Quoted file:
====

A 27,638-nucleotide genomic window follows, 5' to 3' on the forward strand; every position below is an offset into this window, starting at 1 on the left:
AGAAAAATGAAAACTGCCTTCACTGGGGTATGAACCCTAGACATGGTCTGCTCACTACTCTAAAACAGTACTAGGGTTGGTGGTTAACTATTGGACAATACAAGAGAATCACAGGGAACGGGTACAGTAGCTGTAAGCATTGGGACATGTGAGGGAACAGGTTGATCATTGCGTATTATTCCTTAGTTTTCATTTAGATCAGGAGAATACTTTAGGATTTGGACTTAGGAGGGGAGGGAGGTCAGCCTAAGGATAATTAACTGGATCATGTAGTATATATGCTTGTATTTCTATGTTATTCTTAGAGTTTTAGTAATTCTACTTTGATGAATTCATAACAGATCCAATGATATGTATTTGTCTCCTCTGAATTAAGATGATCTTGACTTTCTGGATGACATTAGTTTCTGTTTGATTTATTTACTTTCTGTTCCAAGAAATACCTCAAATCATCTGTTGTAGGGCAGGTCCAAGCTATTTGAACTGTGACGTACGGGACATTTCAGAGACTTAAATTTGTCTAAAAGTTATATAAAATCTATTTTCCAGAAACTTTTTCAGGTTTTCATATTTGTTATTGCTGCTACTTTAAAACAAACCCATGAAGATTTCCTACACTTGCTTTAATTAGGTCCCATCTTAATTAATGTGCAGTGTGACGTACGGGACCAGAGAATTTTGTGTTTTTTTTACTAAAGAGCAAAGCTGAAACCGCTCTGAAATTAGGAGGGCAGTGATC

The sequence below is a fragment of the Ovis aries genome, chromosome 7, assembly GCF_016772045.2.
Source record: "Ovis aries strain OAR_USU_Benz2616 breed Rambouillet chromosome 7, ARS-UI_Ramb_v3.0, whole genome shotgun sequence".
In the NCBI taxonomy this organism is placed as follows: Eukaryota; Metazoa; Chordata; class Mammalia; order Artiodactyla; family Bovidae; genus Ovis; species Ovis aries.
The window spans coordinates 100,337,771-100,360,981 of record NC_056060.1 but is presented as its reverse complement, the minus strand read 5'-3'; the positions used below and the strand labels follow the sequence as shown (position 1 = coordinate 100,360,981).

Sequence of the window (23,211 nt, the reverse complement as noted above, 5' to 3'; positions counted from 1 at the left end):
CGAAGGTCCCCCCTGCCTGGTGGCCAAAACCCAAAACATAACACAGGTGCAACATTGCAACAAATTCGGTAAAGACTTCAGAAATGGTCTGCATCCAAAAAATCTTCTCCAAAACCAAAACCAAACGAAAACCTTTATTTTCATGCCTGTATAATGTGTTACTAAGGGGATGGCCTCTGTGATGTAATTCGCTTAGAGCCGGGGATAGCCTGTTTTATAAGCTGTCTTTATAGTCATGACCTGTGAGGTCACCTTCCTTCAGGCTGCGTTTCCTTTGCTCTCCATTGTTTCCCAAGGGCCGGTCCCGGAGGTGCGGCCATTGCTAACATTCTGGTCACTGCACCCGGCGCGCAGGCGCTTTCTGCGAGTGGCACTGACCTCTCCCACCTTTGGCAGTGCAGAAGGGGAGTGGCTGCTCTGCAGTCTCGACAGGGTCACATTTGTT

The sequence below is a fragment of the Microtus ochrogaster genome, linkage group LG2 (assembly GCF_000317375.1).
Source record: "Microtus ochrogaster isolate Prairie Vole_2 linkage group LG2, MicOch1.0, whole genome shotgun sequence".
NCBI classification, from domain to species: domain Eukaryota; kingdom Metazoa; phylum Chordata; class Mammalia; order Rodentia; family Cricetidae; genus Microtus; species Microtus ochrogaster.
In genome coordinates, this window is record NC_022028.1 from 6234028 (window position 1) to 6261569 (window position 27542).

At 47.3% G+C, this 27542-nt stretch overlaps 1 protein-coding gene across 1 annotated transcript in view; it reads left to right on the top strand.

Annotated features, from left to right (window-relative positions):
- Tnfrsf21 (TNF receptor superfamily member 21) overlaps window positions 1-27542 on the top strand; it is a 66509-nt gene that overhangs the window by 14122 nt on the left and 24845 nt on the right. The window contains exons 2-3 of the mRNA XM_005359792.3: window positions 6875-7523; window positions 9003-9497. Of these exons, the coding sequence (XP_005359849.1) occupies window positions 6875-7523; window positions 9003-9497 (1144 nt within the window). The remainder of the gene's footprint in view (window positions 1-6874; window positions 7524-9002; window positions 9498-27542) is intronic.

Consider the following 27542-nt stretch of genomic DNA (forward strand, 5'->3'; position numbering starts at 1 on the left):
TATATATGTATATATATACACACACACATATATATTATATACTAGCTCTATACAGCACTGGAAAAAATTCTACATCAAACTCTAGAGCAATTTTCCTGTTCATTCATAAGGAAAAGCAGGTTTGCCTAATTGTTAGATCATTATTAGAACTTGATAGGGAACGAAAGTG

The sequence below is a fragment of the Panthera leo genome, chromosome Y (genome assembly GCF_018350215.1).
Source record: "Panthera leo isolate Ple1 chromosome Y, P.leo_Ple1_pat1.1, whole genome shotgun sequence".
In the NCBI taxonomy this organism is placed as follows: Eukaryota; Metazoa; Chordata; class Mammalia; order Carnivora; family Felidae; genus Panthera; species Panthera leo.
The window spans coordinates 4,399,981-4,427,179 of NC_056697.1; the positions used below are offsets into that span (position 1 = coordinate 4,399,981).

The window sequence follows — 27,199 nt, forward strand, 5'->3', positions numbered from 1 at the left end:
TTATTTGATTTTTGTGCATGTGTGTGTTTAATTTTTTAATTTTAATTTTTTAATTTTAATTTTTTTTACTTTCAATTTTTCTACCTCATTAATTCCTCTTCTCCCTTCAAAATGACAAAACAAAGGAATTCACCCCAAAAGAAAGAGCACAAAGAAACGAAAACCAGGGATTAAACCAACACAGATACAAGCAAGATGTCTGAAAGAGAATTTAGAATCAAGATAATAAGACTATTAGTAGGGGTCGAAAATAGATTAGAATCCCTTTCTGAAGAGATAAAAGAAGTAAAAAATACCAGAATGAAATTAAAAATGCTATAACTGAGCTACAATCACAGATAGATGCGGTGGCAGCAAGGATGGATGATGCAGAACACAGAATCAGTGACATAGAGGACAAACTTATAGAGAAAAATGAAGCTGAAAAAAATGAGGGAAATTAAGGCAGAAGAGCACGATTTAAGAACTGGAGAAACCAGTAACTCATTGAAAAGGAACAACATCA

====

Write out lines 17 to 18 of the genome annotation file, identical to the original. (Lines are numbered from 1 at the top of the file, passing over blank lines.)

TATATATGTATATATATACACACACACATATATATTATATACTAGCTCTATACAGCACTGGAAAAAATTCTACATCAAACTCTAGAGCAATTTTCCTGTTCATTCATAAGGAAAAGCAGGTTTGCCTAATTGTTAGATCATTATTAGAACTTGATAGGGAACGAAAGTG

The sequence below is a fragment of the Panthera leo genome, chromosome Y (genome assembly GCF_018350215.1).